Publication: Monitor Volume: 6 Issue: 188

Kremlin “property manager” Vladimir Kozhin says that the presidential administration is ready to discuss privatizing the lion’s share of its multibillion-dollar property empire. Speaking to the U.S.-Russia Investment Symposium (which was organized by Harvard’s John F. Kennedy School of Government and the Britain’s Financial Times newspaper and ended over the weekend), Kozhin, a long-time associate of President Vladimir Putin, said that he planned to attract private foreign investments into the private structures under his department’s management, and that, to this end, he would organize a “Kremlin Investment Forum,” to be held early next year. According to a newspaper account, Kozhin, whom Putin picked earlier this year to replace Pavel Borodin as Kremlin property manager, is planning a large investment project, provisionally being called the “Kremlin Complex,” which will involve building a federal center for precious stones and precious metals, an auction house for selling jewelry and antiques and a hotel-museum aimed at high-end customers, all to be located on the Kremlin’s Red Square. The newspaper, noting that Gokhran, a state depository operating under the Finance Ministry, currently has the sole right to dispose of the country’s precious stones and metals, speculated that Kozhin’s department might be seeking to take over the depository’s functions. The paper reported that Putin last month personally ordered the Kremlin administration and Finance Ministry, in conjunction with the tax police, Interior Ministry and Federal Security Service, to begin an audit of Gokhran, its first audit in five years. The paper suggested that the audit might have been aimed inventorying the depository prior to its de facto “privatization” by the Kremlin property department. It also reported that the planned Kremlin hotel will either replace the Moskva, a Soviet-era hotel located just south of the Kremlin on Manezh Square, or be housed in the Kremlin’s building No. 5 (Segodnya, October 10).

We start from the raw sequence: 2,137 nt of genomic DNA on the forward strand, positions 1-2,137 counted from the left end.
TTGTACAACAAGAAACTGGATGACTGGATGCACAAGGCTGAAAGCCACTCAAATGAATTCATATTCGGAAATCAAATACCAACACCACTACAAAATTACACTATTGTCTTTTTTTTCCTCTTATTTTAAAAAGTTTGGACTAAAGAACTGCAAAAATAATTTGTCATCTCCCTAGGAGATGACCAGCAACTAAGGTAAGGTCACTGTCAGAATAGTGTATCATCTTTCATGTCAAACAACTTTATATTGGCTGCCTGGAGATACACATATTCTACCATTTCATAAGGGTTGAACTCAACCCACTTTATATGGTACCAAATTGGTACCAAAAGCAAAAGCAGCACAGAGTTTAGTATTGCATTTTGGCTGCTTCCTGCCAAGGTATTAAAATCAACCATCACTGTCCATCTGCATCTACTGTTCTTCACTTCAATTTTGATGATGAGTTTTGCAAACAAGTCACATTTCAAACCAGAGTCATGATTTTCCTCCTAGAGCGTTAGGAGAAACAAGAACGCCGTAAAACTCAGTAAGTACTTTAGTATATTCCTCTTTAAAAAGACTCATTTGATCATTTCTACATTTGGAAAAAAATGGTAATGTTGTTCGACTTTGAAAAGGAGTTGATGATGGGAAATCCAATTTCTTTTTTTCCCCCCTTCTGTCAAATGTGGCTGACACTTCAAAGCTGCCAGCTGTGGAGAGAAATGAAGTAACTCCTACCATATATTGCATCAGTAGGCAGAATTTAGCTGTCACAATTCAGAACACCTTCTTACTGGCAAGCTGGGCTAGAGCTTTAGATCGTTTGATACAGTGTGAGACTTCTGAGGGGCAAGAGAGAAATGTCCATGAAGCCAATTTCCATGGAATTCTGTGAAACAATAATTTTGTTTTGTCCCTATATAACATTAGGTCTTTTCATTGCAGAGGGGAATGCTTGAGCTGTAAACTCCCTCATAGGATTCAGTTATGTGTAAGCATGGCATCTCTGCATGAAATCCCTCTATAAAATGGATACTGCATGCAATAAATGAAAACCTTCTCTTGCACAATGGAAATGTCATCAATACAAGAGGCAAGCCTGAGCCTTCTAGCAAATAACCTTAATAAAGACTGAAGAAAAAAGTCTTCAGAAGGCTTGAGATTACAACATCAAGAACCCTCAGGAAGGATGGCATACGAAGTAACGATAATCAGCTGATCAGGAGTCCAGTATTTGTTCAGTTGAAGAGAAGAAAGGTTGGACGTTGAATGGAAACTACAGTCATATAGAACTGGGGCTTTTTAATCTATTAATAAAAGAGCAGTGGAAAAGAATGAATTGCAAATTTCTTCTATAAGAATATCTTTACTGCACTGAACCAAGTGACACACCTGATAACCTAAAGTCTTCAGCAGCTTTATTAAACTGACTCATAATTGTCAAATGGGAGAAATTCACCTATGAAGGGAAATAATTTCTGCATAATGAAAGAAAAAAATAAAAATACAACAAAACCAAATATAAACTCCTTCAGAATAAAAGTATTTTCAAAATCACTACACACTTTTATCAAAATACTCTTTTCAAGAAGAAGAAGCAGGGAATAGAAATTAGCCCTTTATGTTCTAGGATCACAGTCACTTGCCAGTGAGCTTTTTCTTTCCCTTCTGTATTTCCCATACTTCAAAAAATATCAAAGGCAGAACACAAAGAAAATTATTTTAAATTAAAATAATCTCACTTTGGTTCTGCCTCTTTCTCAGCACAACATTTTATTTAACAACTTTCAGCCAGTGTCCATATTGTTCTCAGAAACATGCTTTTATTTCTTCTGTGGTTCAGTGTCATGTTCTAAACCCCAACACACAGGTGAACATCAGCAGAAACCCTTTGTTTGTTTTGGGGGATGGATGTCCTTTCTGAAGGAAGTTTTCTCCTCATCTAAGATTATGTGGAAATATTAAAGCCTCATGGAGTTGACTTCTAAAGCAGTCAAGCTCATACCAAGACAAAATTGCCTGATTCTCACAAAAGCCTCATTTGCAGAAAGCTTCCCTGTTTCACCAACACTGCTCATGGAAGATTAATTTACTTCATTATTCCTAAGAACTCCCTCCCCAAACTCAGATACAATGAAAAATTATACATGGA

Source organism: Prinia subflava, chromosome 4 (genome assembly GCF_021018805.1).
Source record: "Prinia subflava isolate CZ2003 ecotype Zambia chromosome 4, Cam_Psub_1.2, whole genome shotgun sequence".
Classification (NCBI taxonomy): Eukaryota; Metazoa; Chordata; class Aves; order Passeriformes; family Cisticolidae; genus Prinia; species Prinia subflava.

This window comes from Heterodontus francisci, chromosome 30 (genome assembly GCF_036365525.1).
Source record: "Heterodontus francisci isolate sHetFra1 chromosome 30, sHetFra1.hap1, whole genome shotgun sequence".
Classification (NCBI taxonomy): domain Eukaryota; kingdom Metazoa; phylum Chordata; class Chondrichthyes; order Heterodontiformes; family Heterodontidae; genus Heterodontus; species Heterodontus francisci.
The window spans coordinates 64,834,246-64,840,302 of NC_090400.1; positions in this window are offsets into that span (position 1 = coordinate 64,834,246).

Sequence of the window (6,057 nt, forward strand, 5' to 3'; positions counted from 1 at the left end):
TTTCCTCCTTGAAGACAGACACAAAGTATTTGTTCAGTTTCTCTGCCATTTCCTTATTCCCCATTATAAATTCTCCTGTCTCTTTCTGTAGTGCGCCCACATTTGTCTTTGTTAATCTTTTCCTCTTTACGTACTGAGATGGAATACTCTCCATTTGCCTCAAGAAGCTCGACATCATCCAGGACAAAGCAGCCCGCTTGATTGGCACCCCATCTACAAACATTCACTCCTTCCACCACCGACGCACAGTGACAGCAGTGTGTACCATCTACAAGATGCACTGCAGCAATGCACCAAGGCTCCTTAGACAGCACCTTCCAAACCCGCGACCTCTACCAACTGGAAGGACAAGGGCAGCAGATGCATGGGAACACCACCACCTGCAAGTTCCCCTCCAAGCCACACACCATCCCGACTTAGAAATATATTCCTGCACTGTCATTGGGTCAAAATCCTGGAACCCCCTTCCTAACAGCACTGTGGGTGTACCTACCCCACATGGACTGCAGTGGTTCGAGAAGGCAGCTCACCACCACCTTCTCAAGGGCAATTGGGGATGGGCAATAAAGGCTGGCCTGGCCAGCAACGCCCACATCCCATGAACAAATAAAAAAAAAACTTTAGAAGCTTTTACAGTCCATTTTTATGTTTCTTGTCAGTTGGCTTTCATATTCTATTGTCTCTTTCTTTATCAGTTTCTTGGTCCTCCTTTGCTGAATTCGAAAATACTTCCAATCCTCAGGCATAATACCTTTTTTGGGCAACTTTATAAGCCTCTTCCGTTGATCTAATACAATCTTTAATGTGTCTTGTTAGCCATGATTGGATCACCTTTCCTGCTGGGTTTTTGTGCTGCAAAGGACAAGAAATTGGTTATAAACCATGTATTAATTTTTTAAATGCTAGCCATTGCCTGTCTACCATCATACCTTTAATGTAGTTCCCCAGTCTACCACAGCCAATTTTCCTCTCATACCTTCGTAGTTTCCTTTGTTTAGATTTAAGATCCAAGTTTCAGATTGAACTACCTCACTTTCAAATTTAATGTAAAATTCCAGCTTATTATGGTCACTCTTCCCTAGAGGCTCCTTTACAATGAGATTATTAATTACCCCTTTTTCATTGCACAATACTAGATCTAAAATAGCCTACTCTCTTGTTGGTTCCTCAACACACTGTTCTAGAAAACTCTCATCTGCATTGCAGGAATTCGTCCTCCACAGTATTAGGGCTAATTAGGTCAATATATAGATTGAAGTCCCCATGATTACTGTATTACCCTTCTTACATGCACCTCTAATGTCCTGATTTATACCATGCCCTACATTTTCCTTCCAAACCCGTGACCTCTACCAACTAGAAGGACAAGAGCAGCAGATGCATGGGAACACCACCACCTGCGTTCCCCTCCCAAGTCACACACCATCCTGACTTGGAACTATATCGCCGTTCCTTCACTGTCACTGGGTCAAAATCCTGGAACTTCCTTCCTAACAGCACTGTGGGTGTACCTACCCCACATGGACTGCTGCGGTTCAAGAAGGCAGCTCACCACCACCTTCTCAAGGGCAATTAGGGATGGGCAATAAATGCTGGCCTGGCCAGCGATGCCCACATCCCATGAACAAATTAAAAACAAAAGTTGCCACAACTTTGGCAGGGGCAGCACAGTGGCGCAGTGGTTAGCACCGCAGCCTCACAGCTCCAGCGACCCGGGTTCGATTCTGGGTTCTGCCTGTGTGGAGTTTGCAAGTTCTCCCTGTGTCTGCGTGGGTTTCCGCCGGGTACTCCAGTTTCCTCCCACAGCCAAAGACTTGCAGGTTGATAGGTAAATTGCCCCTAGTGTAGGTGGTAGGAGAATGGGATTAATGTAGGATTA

The latest reports on Kozhin’s putative commercial projects are not the first since his appointment earlier this year. In June, the AK&M news agency reported that the Kremlin property department was planning to open a chain of “Kremlevskie” stores, which would sell products manufactured by some of the enterprises it owns and to create a company called “Kreml”–Kremlin–which would, among other things, undertake renovations to make the State Kremlin Palace the country’s leading concert hall. Prime Minister Mikhail Kasyanov recently signed a decree ordering that all profits from commercial activities carried out by government ministries or agencies must be placed with the federal treasury system. It is unclear whether commercial activities carried out by the Kremlin property department would fall under that umbrella (see the Monitor, October 5). The Kremlin’s property department is a multibillion-dollar empire including apartments, dachas, hospitals, clinics, hotels, rest homes, restaurants and factories spread across Russia, along with billions of dollars in Russian property in eighty-six countries. Borodin, the department’s previous manager, has been implicated in the Mabetex scandal, involving allegations that he, among others, received kickbacks from two Swiss firms to whom he awarded refurbishment contracts worth hundreds of millions of dollars. After replacing Borodin with Kozhin earlier this year, Putin recommended Borodin for the post he currently holds–state secretary of the Russia-Belarus Union. In June, Kozhin announced that an audit of the Kremlin property department had found that no significant abuses had occurred during Borodin’s tenure (see the Monitor, June 9).